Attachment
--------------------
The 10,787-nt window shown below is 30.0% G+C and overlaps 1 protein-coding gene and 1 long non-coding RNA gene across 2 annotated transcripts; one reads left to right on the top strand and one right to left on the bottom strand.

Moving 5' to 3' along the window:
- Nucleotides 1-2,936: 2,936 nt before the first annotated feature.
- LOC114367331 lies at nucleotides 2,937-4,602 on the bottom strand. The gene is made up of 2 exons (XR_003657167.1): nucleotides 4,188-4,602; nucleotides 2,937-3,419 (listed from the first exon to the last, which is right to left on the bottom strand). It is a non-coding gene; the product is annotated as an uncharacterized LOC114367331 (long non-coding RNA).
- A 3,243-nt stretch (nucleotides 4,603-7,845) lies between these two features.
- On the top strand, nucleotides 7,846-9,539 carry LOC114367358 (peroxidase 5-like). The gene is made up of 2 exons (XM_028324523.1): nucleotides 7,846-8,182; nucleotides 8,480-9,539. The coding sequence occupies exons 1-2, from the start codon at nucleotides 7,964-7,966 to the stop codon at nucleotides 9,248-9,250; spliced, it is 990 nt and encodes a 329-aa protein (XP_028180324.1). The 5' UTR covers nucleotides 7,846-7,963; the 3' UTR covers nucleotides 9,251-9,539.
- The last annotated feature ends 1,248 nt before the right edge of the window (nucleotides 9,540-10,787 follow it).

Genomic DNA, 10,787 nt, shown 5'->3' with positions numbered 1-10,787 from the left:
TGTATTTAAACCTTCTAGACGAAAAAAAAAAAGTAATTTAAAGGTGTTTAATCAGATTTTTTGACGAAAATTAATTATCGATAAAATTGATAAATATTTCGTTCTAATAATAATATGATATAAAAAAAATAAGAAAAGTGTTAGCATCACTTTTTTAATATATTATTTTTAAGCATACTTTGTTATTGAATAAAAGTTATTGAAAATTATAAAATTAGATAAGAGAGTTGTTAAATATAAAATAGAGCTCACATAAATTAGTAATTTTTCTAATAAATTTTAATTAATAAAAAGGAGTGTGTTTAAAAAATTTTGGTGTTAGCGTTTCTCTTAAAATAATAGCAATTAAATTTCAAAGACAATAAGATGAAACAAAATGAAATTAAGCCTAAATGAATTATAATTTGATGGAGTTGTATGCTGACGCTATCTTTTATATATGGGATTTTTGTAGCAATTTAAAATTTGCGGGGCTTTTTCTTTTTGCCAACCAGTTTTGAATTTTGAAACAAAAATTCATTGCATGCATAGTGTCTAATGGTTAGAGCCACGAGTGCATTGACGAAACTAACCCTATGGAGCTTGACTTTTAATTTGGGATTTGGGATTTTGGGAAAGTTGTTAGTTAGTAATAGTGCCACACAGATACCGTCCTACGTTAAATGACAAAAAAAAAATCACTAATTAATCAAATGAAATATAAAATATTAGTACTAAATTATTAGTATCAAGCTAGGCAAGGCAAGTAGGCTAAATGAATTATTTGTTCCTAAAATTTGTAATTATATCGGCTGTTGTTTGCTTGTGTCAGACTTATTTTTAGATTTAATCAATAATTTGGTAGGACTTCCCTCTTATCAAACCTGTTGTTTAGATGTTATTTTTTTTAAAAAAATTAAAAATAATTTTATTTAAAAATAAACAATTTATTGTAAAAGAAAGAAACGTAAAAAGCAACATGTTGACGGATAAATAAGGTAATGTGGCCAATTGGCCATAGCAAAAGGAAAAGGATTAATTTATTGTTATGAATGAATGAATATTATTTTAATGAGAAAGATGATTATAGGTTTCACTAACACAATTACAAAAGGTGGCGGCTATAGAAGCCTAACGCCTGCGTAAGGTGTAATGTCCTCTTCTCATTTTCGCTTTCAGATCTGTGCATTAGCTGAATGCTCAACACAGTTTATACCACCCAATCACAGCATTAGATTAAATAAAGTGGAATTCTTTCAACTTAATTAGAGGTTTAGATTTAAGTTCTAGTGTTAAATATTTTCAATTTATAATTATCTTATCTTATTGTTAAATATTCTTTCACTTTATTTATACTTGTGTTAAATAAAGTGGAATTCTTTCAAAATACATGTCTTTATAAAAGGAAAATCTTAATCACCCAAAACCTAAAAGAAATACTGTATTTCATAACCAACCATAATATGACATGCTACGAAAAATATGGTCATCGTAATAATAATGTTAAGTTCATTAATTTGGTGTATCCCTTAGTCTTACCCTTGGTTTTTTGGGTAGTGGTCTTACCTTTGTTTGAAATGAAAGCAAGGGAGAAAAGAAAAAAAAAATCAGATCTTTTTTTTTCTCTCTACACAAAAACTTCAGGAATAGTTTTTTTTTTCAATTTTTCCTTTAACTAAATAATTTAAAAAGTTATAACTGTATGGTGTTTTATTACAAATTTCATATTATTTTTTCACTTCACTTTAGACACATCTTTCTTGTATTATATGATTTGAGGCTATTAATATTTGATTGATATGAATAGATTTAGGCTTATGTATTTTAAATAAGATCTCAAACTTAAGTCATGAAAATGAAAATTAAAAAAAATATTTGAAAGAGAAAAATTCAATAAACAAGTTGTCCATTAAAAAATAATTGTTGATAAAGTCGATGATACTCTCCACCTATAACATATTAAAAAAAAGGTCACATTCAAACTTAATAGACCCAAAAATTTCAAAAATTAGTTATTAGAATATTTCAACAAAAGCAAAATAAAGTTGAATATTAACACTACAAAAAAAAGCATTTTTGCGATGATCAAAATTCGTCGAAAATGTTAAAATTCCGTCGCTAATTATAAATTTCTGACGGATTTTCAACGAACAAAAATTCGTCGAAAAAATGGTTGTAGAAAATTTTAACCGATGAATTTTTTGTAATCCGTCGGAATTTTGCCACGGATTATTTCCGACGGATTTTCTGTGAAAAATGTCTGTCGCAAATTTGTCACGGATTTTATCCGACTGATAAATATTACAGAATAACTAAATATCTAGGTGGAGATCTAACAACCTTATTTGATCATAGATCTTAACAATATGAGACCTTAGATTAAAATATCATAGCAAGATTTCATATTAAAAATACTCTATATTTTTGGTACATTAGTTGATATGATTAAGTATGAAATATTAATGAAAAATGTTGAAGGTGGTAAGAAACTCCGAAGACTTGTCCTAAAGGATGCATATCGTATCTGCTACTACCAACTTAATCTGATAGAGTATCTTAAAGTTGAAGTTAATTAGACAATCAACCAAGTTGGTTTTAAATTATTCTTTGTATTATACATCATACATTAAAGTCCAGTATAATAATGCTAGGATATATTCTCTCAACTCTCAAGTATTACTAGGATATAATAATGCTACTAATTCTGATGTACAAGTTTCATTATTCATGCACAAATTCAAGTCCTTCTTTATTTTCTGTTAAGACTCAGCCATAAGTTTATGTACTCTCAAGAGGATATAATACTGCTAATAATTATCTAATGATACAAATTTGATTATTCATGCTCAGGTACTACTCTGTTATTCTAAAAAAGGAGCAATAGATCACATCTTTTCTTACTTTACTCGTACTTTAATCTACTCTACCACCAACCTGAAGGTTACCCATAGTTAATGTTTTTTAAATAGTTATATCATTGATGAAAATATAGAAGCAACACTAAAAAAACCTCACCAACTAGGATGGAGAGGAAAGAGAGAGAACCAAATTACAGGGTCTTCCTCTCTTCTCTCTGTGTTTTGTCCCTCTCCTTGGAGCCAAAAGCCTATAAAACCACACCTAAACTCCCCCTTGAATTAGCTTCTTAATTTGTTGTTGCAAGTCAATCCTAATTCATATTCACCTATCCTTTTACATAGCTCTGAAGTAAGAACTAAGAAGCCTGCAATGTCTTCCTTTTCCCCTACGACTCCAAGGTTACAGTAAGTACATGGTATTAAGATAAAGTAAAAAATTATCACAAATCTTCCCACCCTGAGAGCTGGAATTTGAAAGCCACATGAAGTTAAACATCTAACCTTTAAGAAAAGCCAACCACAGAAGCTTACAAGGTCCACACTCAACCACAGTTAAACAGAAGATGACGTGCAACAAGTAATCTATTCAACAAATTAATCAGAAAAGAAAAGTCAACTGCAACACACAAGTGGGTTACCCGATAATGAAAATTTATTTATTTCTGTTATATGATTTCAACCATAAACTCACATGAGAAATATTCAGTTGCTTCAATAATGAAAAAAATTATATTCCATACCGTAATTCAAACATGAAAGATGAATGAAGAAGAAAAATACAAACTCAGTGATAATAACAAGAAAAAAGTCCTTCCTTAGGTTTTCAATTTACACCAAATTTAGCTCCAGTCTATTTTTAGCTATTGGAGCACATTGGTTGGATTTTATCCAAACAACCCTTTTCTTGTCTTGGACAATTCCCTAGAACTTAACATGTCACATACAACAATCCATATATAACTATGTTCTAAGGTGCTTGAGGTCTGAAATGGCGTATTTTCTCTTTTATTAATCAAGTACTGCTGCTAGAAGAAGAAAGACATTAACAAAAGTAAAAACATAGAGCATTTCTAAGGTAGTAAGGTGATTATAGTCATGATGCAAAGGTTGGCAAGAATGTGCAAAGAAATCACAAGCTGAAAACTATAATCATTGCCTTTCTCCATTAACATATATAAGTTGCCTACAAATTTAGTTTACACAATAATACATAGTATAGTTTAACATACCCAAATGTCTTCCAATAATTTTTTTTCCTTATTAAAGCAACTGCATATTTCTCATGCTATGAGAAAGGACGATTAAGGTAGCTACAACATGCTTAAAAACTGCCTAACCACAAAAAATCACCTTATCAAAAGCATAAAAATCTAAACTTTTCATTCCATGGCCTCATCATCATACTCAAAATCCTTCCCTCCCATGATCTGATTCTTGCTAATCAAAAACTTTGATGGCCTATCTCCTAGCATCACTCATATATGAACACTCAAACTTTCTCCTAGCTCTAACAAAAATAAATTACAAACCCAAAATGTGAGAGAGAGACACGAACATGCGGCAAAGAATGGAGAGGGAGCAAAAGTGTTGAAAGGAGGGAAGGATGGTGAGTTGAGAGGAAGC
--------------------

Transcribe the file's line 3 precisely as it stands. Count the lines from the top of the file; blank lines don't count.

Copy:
- Nucleotides 1-2,936: 2,936 nt before the first annotated feature.